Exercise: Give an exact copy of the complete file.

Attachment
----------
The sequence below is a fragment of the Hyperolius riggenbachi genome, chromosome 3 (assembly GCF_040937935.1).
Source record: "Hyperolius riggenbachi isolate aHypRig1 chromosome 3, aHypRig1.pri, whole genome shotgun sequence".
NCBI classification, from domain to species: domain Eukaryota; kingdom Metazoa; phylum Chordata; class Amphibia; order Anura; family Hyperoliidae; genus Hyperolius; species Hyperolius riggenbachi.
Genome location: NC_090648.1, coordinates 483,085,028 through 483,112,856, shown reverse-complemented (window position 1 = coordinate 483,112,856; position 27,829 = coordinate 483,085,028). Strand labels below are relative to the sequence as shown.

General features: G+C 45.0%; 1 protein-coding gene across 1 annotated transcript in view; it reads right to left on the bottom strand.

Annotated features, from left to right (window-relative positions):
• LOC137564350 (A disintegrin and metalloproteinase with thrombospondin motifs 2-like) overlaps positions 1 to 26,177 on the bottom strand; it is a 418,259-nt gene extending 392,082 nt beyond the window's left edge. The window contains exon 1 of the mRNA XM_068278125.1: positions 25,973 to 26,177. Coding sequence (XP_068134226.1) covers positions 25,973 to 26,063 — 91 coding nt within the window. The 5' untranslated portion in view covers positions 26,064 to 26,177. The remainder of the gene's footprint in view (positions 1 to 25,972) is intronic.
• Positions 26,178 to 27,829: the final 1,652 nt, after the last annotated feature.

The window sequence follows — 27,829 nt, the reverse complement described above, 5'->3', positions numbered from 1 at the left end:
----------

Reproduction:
The sequence below is a fragment of the Hyperolius riggenbachi genome, chromosome 3 (assembly GCF_040937935.1).
Source record: "Hyperolius riggenbachi isolate aHypRig1 chromosome 3, aHypRig1.pri, whole genome shotgun sequence".
NCBI classification, from domain to species: domain Eukaryota; kingdom Metazoa; phylum Chordata; class Amphibia; order Anura; family Hyperoliidae; genus Hyperolius; species Hyperolius riggenbachi.
Genome location: NC_090648.1, coordinates 483,085,028 through 483,112,856, shown reverse-complemented (window position 1 = coordinate 483,112,856; position 27,829 = coordinate 483,085,028). Strand labels below are relative to the sequence as shown.

General features: G+C 45.0%; 1 protein-coding gene across 1 annotated transcript in view; it reads right to left on the bottom strand.

Annotated features, from left to right (window-relative positions):
• LOC137564350 (A disintegrin and metalloproteinase with thrombospondin motifs 2-like) overlaps positions 1 to 26,177 on the bottom strand; it is a 418,259-nt gene extending 392,082 nt beyond the window's left edge. The window contains exon 1 of the mRNA XM_068278125.1: positions 25,973 to 26,177. Coding sequence (XP_068134226.1) covers positions 25,973 to 26,063 — 91 coding nt within the window. The 5' untranslated portion in view covers positions 26,064 to 26,177. The remainder of the gene's footprint in view (positions 1 to 25,972) is intronic.
• Positions 26,178 to 27,829: the final 1,652 nt, after the last annotated feature.

The window sequence follows — 27,829 nt, the reverse complement described above, 5'->3', positions numbered from 1 at the left end: